Hear my prayer, Lord ; let my cry for help come to you. Do not hide your face from me when I am in distress. Turn your ear to me; when I call, answer me quickly. For my days vanish like smoke; my bones burn like glowing embers. My heart is blighted and withered like grass; I forget to eat my food. In my distress I groan aloud and am reduced to skin and bones. I am like a desert owl, like an owl among the ruins. I lie awake; I have become like a bird alone on a roof. All day long my enemies taunt me; those who rail against me use my name as a curse. For I eat ashes as my food and mingle my drink with tears because of your great wrath, for you have taken me up and thrown me aside. My days are like the evening shadow; I wither away like grass. But you, Lord , sit enthroned forever; your renown endures through all generations. You will arise and have compassion on Zion, for it is time to show favor to her; the appointed time has come. For her stones are dear to your servants; her very dust moves them to pity. The nations will fear the name of the Lord , all the kings of the earth will revere your glory. For the Lord will rebuild Zion and appear in his glory. He will respond to the prayer of the destitute; he will not despise their plea. – Psalm 102:1-17
It is a little hard to imagine someone singing this psalm. It is clearly describing someone in distress…”in my distress I groan aloud and am reduced to skin and bones”. — not exactly an uplifting praise song to inspire the faithful. It also sounds like someone advanced in years who has become discouraged and self-focused.
As a person rapidly reaching advanced years status… the dreaded AARP invitation is just around the corner… I can relate to many of the bodily challenges described in this psalm. “My days vanish like smoke” – this sounds like the phenomenon of time seeming to speed up as one gets older. I am not sure why this happens, but enough of my friends and relatives describe the same thing that it is not just me who experiences this.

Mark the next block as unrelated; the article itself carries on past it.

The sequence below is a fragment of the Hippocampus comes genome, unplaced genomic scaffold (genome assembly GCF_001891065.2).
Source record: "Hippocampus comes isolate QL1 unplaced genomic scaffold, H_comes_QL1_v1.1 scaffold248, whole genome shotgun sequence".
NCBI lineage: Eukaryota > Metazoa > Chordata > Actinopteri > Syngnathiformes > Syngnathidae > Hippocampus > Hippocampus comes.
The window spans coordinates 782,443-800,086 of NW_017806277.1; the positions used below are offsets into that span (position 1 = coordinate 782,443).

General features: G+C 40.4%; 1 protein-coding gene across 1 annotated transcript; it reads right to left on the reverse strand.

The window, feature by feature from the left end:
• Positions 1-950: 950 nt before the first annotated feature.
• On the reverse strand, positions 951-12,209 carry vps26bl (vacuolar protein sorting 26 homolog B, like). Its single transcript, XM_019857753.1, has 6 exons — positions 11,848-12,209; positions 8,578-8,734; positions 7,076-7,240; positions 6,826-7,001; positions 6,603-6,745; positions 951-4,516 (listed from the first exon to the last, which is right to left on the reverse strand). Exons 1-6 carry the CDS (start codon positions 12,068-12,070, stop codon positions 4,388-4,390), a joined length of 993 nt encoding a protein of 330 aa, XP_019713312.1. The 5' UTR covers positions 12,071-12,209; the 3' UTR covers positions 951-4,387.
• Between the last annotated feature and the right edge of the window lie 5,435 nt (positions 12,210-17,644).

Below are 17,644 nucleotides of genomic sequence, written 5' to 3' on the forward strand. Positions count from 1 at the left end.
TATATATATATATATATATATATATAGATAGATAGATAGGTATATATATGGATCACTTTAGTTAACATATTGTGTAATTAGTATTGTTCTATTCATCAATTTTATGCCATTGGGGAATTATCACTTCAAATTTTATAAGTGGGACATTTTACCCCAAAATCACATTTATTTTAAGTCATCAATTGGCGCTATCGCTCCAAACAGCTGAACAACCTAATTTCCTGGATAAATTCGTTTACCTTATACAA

Bones that burn, a blighted heart, lack of appetite ( “I forget to eat my food.” ); insomnia (“I lie awake”) this sounds like a pretty comprehensive list of common aging ailments. Then comes the strange one “I have become like a bird alone on a roof”. For some reason I immediately thought of the play/movie “Fiddler on the Roof” when I first read this. I am not sure there is any connection, but Fiddler on the Roof is at least partly about introspection on the part of Tevye in his advancing years. I may have to watch it again, perhaps in light of this passage I will find new meaning in it.
What does being a bird alone on a roof have to do with the other common signs of advancing years? The only sense I can make of it is that when we are young we often find it easier to “stick with a flock of birds”– i.e. we are more comfortable and capable of being in community with other people. As we get older, and sometimes more self-focused, being in community is harder. Perhaps this is in part because our bodies are requiring more maintenance and care and we become set in our ways. It is just easier to be “a lone bird on the roof”. What is the remedy for this discouragement and distraction? According to this passage, and many others like it, we are to become increasingly connected to the spring, One who “endures through all generations” — God. This seems a much more palatable solution than the one chosen by the person in this psalm “eating ashes and drinking tears.”
Prayer: God help us to grow closer to You as our bodies grow older and begin to distract us from the time when we will leave our bodies to be with You.